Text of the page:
In light of the upcoming Re-imagine Education Awards, the innovative global competition launched last year by QS and the Wharton School of the University of Pennsylvania to find the world’s top higher education pedagogical innovation. I started reminiscing about my own university experience, and one particular course came to mind when I looked closely at Hybrid Learning. At QSIU, we are proud to have a team with a diverse skill set, a range of over 12 languages, and have come from various different universities from around the world. Below is an account of a few QSIU team members who share their own memorable experience of past pedagogical methods that have been particularly effective.
The pilot edition of the Rankings applies QS’s new innovative approach, intending to take the discussions on employability rankings to the next level. Stanford leads this first edition; more than 20 new institutions place in the top 50.
Employability has been a hot topic for the Higher Education industry for years. With far easier access to a far broader selection of universities, it became an even more relevant aspect of students’ decision making. QS has been measuring employability in all of its rankings, with our Employer Reputation Survey running for over 20 years. But given the public’s special interest in this topic, it was time to expand the analysis, step out of the comfort zone, and create a new, specific ranking.
The primary aim of the QS Graduate Employability Rankings is to help students make informed choices for their educational futures based specifically on the ability of their chosen university to help them succeed in the employment market. Thorough research conducted over the course of 13 months saw consultation with, and input from, academics, university representatives, companies, students and alumni. This year’s experimental methodology was extensively refined throughout the year, and we are delighted to have introduced – for the first time ever in our rankings – unique metrics such as graduate employment rate and university partnerships with employers.
If you intended to enter the Reimagine Education Awards, the innovative global competition launched last year by QS and the Wharton School of the University of Pennsylvania to find the world’s top higher education pedagogical innovation, entries for 2015 have closed.
Well over 500 projects from 40 countries have been submitted. The overall winner will receive a US$50,000 cash prize and all shortlisted projects will be featured on the Reimagine Education 2015 e-guide, receiving global visibility.
This means that it’s now time to book for the Reimagine Education Conference and awards event.
It will be held at the Wharton School of the University of Pennsylvania on December 7-9.
The QS Intelligence Unit is proud to announce the future release of a new ranking focusing on employability outcomes for the graduates.
Leonardo Silveira, in charge of the project in London, told Tamara Sredojevic about the QS Graduate Employability Rankings:
What is the QS Graduate Employability Rankings?
The QS Graduate Employability Rankings comes from an extensive research project which has been running since October 2014. This project has aimed to design a new approach and methodology on employability in university rankings.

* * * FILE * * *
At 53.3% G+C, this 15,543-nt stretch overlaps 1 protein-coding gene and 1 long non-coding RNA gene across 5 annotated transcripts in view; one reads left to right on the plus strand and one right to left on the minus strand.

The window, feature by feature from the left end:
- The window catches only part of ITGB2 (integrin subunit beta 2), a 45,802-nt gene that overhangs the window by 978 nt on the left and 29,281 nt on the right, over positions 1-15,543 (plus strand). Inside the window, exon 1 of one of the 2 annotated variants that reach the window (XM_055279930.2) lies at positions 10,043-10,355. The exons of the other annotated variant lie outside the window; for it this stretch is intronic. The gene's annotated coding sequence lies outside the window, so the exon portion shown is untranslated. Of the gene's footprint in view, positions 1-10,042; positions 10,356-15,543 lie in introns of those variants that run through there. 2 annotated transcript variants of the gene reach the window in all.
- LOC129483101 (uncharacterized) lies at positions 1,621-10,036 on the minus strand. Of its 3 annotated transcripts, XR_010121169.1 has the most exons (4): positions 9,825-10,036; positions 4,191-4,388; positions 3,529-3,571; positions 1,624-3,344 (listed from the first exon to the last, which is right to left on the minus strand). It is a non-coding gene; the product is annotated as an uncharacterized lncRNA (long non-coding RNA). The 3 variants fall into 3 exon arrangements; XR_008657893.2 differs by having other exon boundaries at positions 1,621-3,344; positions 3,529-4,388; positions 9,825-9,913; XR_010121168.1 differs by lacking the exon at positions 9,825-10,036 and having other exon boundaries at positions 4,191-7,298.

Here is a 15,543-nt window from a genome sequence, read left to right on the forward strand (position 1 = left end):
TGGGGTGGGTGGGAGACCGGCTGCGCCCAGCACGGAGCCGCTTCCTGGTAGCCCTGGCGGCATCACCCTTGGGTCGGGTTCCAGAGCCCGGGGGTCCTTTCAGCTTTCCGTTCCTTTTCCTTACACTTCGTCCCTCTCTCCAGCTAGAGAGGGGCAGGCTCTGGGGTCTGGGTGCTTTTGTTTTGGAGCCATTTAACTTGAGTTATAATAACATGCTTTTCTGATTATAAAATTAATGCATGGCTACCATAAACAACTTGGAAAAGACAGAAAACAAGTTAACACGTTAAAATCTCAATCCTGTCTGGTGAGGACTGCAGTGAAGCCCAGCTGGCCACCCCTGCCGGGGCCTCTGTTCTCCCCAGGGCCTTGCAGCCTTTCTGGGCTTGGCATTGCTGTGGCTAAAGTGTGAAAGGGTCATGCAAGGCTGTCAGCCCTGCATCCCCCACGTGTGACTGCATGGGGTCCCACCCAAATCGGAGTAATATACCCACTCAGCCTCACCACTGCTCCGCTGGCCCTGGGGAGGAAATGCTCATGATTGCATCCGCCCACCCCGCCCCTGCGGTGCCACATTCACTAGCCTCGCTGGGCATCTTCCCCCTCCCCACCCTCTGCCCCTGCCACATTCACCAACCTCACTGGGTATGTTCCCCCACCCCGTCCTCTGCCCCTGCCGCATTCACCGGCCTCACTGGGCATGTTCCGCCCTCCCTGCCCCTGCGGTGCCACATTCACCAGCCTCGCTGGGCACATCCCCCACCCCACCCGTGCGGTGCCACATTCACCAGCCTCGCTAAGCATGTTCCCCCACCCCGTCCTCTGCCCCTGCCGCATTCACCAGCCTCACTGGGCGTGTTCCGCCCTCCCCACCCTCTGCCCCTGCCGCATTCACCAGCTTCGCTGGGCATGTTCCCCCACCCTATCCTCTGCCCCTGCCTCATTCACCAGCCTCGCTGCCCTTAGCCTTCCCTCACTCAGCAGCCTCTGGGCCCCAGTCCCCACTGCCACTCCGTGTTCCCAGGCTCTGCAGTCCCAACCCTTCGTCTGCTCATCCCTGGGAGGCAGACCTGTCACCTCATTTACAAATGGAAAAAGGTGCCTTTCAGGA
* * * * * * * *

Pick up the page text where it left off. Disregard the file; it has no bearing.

Following the research project, we are going to launch a first edition this November at the 11th QS-APPLE in Melbourne. As a pilot initiative, this new rankings will not at first alter the other QS University Rankings results.
What initiated the QS Graduate Employability Rankings?
So far, employability has been approached in the most prominent rankings solely by using employer reputation data. But it has also always been one of the main differentiators of the QS University Rankings.
Thereby, after dealing with this subject for many years, we realized there was a huge demand both from students and universities to get in-depth information on employability outcomes after graduation. This is why we decided to create a whole new ranking dedicated to employability. Read more
On 23th Febuary, Dr. Christina Yan Zhang, China Director, QS Intelligence Unit, was invited to an event where Angel Gurría Secretary-General of OECD was giving a City Lecture hosted by Official Monetary and Financial Official Monetary and Financial Institutions Forum(OMFIF) The Livery Hall of London, UK.
The Organisation for Economic Co-operation and Development (OECD) was founded after WWII, in 1948 to run the US-financed Marshall Plan for reconstruction of Europe. Since 1961 when the new OECD Convention was implemented, OECD has grown to become an influential international economic organisation of 34 countries, supporting economic progress and world trade. Through close working partnership with Brazil, China, India, Indonesia and South Africa, OECD actively engage 40 countries that account for 80% of world trade and investment.
Angel spent about half an hour talking about his view on efficient measures to attract global investments to bring about stronger, fairer and greener economic growth around the world. He had quoted a lot of figures in his speech to highlight the importance of productivity in boosting long term economic growth around the world.
He stressed many times in his speech the reasons that many countries in the world now start to experience slow growth economy- It is mainly because of productivity issue in the labour force-not since the financial crisis in 2008 , but long before that.